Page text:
Law 7: Life must be managed, not saved.

Success is a moving goal in an ever-changing world. You must actively manage your life, less than calling problems crises or concluding that you are unsuccessfully managing your life. An extremely useful way to manage is to create a plan of what needs to be done in a day, a week, a month that will help you know what you have to accomplish, and how much time you spend on the task. there. We need to accept responsibility for our lives and live responsibly. Don't blame anyone because this is your life, no one else's. Life is a journey and every day you will be the driver. You can also ask, but be ready to answer. Do not accumulate resentment as a burden in life. Don't give in to negative inertia, ask yourself more about your mind, body, emotions and behavior. Every day ask: "What can I do today to make my life better? ” and got to work.

Law 8: Forgiveness brings strength.

Hatred, resentment, bitterness are emotions (emotions) that have immense power and have the most destructive power. They come from the actions of others that you think harm you and your loved ones, holding hatred in your body will not do any harm to the person you are hating, on the contrary, they also harm yourself and your loved ones. your relatives. Also, do not bring feelings and beliefs into communication. The only way through is to take a higher moral stance and forgive. Regain your strength that your abuser is holding. Get rid of it and forgive the person who did it to you, because you are the only one who decides how you feel about things. Don't judge others' mistakes, let the higher powers do it. And most simply, lastly, remember that forgiveness is your business, not that of the person being forgiven. They don't need to repent, no need to repent. Forgiveness is your business.

Law 9: We teach people how they treat us.

You are also an outcome because you help shape the way others treat you. How you interpret and react to another person's attitude determines whether they repeat it or not. Make no mistake that this rule means that how you treat others will be treated in return. Understand that you are the owner of how people treat you, you should stop complaining but learn how to renegotiate relationships to get what you want. Being kind to others is the best way to teach others to have the opposite good attitude towards yourself. In other words, you expect others to change their attitudes towards you. But you still keep the same attitude to people: you have failed, change yourself first.

Rule 10: You must identify it in order to have the right to claim it.

Maybe talking about what you don't want gives you more confidence, but if you don't specify what you need then your part number is going through life stomping and crying. Naming what we really need is to start over with life like driving a ship towards a lighthouse. Your goal should be the affection you will receive associated with an object or phenomenon rather than the thing or phenomenon itself. Know what you want and take the opportunity. Pay attention to the time factor and stick with what you want and know quickly to receive warnings that are going astray. Also, don't say what you want to be too general or abstract. Because the most harmful thing in life is determining what you want – wrong purpose in life. Naming what you want is the most important – pay attention and try not to get confused. Remember:everything you want is just named and obtained for a certain fixed period of time, not much to infinity, it's like having a product with an expiration date.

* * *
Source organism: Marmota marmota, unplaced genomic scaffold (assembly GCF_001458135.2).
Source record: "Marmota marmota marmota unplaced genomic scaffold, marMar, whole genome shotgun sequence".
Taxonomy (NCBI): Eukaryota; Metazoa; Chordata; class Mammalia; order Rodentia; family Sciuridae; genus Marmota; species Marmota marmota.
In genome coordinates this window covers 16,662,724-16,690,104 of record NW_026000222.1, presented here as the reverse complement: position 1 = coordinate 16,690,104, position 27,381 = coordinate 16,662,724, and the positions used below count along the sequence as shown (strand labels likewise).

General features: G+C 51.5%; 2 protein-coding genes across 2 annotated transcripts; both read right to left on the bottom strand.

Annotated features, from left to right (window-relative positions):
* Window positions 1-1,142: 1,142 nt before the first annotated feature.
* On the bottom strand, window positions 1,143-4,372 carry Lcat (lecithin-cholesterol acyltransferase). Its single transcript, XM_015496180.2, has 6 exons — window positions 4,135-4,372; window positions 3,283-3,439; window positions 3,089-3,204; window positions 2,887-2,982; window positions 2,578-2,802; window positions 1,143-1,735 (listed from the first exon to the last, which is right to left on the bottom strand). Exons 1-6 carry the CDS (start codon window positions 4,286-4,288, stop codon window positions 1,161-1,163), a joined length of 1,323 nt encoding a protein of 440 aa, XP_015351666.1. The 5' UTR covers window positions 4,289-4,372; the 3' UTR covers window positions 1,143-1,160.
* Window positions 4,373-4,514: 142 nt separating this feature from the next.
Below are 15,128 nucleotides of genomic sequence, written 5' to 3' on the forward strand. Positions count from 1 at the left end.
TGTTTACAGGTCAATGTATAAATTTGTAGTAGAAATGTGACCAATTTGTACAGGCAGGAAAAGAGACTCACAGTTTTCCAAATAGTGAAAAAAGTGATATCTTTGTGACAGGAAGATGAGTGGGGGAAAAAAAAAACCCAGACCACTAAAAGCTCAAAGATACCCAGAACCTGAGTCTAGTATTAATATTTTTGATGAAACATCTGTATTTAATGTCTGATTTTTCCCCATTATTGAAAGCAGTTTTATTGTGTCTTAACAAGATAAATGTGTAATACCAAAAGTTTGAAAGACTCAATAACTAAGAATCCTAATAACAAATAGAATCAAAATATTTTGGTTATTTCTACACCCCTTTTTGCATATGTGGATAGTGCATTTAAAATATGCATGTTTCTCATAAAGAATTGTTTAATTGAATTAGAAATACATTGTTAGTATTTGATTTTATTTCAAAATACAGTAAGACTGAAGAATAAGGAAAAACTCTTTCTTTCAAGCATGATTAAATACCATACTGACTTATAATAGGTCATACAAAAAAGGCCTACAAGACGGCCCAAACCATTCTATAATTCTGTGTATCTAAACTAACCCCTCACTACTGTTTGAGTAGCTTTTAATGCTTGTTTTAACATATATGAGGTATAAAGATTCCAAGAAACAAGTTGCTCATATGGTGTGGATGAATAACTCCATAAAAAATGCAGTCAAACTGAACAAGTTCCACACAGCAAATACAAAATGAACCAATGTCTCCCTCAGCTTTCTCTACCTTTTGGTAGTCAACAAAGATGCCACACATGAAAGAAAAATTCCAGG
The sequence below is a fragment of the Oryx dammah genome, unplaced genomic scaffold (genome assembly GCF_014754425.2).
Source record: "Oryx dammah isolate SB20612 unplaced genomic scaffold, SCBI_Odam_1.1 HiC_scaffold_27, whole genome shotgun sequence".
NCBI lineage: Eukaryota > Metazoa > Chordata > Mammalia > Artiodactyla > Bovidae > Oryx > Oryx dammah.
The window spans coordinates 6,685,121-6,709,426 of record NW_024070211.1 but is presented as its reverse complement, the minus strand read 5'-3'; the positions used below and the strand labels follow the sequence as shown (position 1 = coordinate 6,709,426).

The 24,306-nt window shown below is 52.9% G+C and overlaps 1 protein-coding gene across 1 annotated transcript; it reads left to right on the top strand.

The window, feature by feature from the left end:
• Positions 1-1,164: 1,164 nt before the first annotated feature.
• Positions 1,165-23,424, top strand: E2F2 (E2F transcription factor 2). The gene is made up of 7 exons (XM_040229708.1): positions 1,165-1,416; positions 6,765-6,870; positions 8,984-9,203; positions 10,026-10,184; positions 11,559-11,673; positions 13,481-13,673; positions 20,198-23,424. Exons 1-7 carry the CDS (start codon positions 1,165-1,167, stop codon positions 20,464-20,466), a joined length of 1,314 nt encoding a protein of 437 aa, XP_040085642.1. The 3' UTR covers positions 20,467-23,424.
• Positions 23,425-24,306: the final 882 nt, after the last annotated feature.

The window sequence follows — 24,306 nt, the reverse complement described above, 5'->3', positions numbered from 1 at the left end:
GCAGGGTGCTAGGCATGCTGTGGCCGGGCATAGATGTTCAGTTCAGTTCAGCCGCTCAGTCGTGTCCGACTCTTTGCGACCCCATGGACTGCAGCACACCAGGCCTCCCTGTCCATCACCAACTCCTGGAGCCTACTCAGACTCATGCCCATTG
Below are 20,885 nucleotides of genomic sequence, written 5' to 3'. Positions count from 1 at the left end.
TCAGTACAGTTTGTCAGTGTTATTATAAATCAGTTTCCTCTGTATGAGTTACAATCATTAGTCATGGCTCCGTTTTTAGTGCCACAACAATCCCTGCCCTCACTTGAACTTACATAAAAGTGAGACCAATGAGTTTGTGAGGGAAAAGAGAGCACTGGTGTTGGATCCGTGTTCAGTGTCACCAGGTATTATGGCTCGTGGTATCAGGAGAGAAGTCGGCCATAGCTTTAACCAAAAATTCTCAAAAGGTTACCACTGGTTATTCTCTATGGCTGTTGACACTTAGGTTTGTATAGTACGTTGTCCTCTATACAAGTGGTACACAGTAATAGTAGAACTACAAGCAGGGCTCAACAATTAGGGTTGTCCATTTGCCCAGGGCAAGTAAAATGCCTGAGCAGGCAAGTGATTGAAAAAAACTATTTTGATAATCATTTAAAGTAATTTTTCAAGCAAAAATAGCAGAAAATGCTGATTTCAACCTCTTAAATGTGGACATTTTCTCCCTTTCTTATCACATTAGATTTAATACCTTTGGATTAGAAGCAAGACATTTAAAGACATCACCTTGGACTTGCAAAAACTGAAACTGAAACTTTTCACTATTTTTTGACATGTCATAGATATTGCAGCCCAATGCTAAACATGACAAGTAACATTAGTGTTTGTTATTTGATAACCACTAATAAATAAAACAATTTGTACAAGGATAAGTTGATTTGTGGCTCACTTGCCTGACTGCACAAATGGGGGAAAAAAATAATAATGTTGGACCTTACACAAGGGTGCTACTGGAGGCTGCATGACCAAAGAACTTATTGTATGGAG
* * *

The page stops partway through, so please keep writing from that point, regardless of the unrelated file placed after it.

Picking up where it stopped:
What makes "Strategy" different and stand out from the book market today is not only the fact that McGraw "names it as it is" but also in his subtle sense of humour. Example questions:

Question 9: 'Do you prefer to eat in places where you have to look up to see the menu instead of down?'

Question 20: 'If you meet someone new, do they have to sit in the back seat of your car, or push up their seats to watch your TV?'

McGraw refuses to let the reader become part of the "epidemic" of avoiding difficult decisions, and freezes the persistence, which most people living in the twenty-first century are experiencing. He quoted Mark Twain famously saying: “We are not getting a lot of information if we just meditate on ourselves.” Of course your life is still based on information (who you live with, what job you do, your current living situation), and it would be stylish to say that “the most important thing is that you did your best. strength”, the world will only recognize your success.

Books on the same topic

  • The Simple Guide to Feeling Better (Susan D. Kalior)
  • Gumptionade: The Booster For Your Self-Improvement Plan (Robert B. O'Connor)
  • The Life Strategies Workbook: Exercises and Self-Tests to Help You Change Your Life (Phillip C. McGraw)